I need to disable the touchpad of my laptop. I am using Gnome on Wayland.

  • libinput should provide this functionality, but apparently it doesn't.
  • xinput doesn't work because I'm on Wayland.
  • I think Gnome offered some switch to do so in the input settings, but it isn't there anymore (Gnome shell 3.34 — maybe this is an Xorg exclusive feature?).

Is it really asked too much if I want do disable an input device?

Edit: xinput is NOT a solution!

Its man page has a whole section on Wayland (emphasis mine):


Xwayland is an X server that uses a Wayland Compositor as backend. Xwayland acts as translation layer between the X protocol and the Wayland protocol but does not have direct access to the hardware. The X Input Extension devices created by Xwayland ("xwayland-pointer", "xwayland-keyboard", etc.) map to the Wayland protocol devices, not to physical devices. These X Input Extension devices are only visible to other X clients connected to the same Xwayland process. Changing properties on Xwayland devices only affects the behavior of those clients. For example, disabling an Xwayland device with xinput does not disable the device in Wayland-native applications. Other changes may not have any effect at all. In most instances, using xinput with an Xwayland device is indicative of a bug in a shell script and xinput will print a warning. Use the Wayland Compositor's native device configuration methods instead.

TL;DR: If I disable the touchpad using xinput, it will still continue working as before, but XWayland applications won't see the cursor move anymore.

  • This helps? fazlearefin.blogspot.com/2014/08/…
    – GMaster
    Commented Feb 28, 2020 at 12:22
  • As I wrote in the question, "xinput doesn't work because I'm on Wayland". From the xinput man page, section XWAYLAND: "For example, disabling an Xwayland device with xinput does not disable the device in Wayland-native applications."
    – piegames
    Commented Feb 28, 2020 at 12:26
  • Does xinput list work (it may still work under Wayland I believe) and show a touchpad (like "SynPS/2 Synaptics TouchPad" or similar? (You may have to install the xinput package.)
    – Ned64
    Commented Feb 28, 2020 at 12:54
  • No it doesn't, but there is xwayland-pointer:16 and xwayland-relative-pointer:16, among a few other similar entries (probably for mouse and graphics tablet, but I can't really tell them apart)
    – piegames
    Commented Feb 28, 2020 at 12:59
  • @piegames OK, I will write this in an answer so you can try it, please let me know below! You can also edit your question to include the full output of xinput list and we will have a look together.
    – Ned64
    Commented Feb 28, 2020 at 13:00

3 Answers 3


First of all, try if this dconf setting is of any use:

gsettings set org.gnome.desktop.peripherals.touchpad disable-while-typing 'false'

It was stated with false while the name would imply true.

This setting should be for Xserver configurations:

gsettings set org.gnome.desktop.peripherals.touchpad send-events 'disabled'

Notebook also may disable the touchpad with Fn+F5; you may try that.

If that doesn't work, please add the output of libinput-list-devices to your question.  You also may want to have a look at the Touchpad Indicator GNOME Shell extension.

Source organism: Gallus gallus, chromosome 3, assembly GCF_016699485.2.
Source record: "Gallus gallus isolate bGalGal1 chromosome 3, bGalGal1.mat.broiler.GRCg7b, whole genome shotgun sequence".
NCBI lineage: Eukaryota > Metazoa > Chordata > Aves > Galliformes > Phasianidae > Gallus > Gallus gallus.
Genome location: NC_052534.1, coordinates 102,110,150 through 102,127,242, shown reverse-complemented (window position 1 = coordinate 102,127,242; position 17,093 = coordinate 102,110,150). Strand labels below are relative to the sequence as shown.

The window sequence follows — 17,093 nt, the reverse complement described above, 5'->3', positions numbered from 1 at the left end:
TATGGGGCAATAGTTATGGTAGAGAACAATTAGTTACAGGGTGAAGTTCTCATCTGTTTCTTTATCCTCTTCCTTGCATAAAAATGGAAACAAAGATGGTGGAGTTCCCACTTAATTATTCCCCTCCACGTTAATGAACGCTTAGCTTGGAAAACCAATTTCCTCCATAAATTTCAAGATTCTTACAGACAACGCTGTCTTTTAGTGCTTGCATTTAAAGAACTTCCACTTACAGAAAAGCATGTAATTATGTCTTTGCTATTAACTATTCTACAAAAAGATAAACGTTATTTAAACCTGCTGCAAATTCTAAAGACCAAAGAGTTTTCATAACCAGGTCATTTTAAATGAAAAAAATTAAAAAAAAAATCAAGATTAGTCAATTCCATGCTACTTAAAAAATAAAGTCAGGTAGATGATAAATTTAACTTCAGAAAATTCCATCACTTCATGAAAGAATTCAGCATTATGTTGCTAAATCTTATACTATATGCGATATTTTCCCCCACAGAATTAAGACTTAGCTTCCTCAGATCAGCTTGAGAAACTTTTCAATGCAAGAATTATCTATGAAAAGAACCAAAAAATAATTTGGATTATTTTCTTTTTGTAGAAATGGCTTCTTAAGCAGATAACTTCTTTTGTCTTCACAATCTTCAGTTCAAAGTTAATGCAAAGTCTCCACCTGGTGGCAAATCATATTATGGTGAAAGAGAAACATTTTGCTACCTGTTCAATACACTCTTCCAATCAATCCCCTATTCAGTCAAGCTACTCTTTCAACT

• lsusb does not show my device. Apparently the touchpad is not connected on the USB bus, but as a Super I/O device.
    – piegames
    Commented Mar 6, 2020 at 22:23
  • Well, then it will be listed by lspci i guess?! Won't be of any problem. I will have a look, later.
    – WGRM
    Commented Mar 7, 2020 at 3:43
  • 1
    Wow, gsettings set org.gnome.desktop.peripherals.touchpad send-events 'disabled' did the trick. I'm pretty sure that I tried similar gsettings commands before without any success.
    – piegames
    Commented Mar 7, 2020 at 13:09
  • If it works, accept the answer or give an error-report.
    – WGRM
    Commented Mar 7, 2020 at 16:21

This may work with xinput even if you are using Wayland.

Install the xinput package if necessary. Then find out which is your device by typing

xinput list | grep -i touch

You may find a string like "SynPS/2 Synaptics TouchPad". Leave out the grep part if the list is empty to see whether you can find something else that sounds like touchpad.

Use this string (modify the next command as needed) and type

xinput set-prop "SynPS/2 Synaptics TouchPad" "Device Enabled" 0

You can re-enable the touchpad with a "1" instead of a "0" at the end.

  • Doesn't work: the cursor still moves around, but X applications don't see it moving anymore.
    – piegames
    Commented Feb 28, 2020 at 13:21
  • @piegames Too bad. It seemed to work for others on the Internet even with Wayland but perhaps something was/is different here.
    – Ned64
    Commented Feb 28, 2020 at 13:34

Other methods were not working for me on KDE Plasma, so I tried to disable the touchpad the naive way:

ydotool key 530:1 530:0

This command essentially sends KEY_TOUCHPAD_TOGGLE which request to switch touchpad on or off.

In order for this setup to work, the ydotoold daemon must be running in background (e.g. as a systemd service):

cat ~/.config/systemd/user/ydotoold.service
Description=Starts ydotoold service

ExecReload=/usr/bin/kill -HUP $MAINPID


Now it's possible to programmatically activate/deactivate touchpad, for example, in scrips or through KDE Connect.

Tested on ydotool version 1.0.4 from GitHub.

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